Ferguson: It’s time to plant cool-season flowers
Published 10:51 am Friday, October 21, 2022
Many of the warm-season flowering plants in our area had their late-season glory cut short by this year’s early frosts and, in some places, freezes. Unless they were protected, the season is over for many of our warm-season annuals like zinnias, pentas, and coleuses.
That doesn’t mean that we’re without color in the landscape till next spring. Evergreen plants are still going strong, sasanquas will be blooming soon, citrus is hanging on the trees, and many of our hollies have red berries.
We also have time to plant cool-season flowering plants.
Petunias are classic cool-season annuals. To maximize cool-season color, plant them between September and early November. The period between early February and mid-March provides another planting window. Planting at that time can help extend the flowering period of heat-tolerant varieties into the summer.
One such heat-tolerant variety is Supertunia Vista Bubblegum, which was chosen as a Louisiana Super Plant several years ago. Individual plants of this vigorous, pink-flowered variety can reach 16 to 24 inches tall and three feet wide.
Another group of traditional cool-season flowers includes the pansy and its close relative, the viola or Johnny-jump-up. Compared to pansies, violas produce an abundance of smaller flowers. The Sorbet series of violas, which includes members with a wide variety of flower colors, joined Louisiana Super Plant ranks in 2012. Plants in this series grow to approximately six inches tall and 12 inches wide. It’s advised that violas and pansies be planted between late October and early December.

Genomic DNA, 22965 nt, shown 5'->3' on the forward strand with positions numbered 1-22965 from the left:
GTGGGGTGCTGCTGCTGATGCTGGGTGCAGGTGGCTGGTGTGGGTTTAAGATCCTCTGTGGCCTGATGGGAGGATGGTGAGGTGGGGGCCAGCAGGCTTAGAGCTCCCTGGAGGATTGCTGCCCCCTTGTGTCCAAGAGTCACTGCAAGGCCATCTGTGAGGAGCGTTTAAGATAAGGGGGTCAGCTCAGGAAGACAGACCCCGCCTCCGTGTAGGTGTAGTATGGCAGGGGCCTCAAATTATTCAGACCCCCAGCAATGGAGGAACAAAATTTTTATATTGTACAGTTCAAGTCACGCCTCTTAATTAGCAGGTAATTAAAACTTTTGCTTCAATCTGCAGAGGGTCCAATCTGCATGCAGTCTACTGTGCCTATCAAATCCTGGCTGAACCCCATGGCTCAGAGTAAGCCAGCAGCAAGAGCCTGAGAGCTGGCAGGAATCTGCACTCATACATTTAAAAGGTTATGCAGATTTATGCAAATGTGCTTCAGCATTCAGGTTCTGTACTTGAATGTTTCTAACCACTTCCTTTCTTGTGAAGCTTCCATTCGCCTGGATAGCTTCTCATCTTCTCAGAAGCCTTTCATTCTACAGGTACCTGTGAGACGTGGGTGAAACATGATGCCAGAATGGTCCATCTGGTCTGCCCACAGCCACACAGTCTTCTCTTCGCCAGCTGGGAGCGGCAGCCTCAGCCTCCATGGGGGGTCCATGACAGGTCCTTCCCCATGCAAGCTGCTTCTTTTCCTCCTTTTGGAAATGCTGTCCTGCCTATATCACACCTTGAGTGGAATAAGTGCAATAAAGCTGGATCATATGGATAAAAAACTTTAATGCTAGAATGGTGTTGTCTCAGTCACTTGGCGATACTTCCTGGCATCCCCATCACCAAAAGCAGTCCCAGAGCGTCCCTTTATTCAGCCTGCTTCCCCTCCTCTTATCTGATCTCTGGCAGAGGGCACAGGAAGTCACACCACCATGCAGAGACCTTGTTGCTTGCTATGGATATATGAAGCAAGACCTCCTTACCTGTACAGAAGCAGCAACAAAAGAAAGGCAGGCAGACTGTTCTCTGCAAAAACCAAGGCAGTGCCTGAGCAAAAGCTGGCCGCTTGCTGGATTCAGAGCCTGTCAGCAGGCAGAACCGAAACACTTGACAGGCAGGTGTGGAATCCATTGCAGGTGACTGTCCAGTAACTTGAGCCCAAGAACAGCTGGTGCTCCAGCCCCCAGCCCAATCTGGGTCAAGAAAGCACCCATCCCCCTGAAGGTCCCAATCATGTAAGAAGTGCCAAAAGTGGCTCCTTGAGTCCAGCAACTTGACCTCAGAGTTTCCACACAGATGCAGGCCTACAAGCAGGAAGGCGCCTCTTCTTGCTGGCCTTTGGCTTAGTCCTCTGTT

Perhaps one of the most striking cool-season flowers is the foxglove. Those in the Camelot series were chosen as Super Plants for 2010. These can be planted between November and February, before they’re in bloom, for beautiful spring flowers.
Other cool-season Super Plant selections have included the Jolt and Amazon dianthus series, the Swan columbine series, Diamonds Blue delphinium, and one that you can snack on, Redbor kale. Besides these Super Plant selections, some other cool-season flowering plants include alyssum, calendula, snap-dragon, and stock.
Choose a well-drained site for bedding plants. Tilling the soil to several inches deep and incorporating two to four inches of an organic material such as compost or aged pine bark is advised. If drainage is questionable, form a raised bed. A couple of inches of mulch help will suppress weed growth and retain soil moisture.
Fertilizer can be incorporated into the soil or broadcast on the surface at a rate of 0.1 pound of actual nitrogen per 100 square feet. The first number in the fertilizer analysis is the percentage of nitrogen in the fertilizer. Examples of fertilizer quantities that would give you 0.1 pound of nitrogen include 0.7 pound 15-9-12, 0.8 pound 13-13-13, or 1.0 pound 10-10-10. Slow-release fertilizers are considered a better option for this purpose than readily soluble ones, though either can be used.
Many flowering bedding plants perform best when planted in full sun, though some tolerate partial shade.
Let me know if you have questions.
Dr. Mary Helen Ferguson is an extension agent with the LSU AgCenter, with horticulture responsibilities in Washington and Tangipahoa parishes. Contact Ferguson at firstname.lastname@example.org or 985-277-1850 (Hammond) or 985-839-7855 (Franklinton).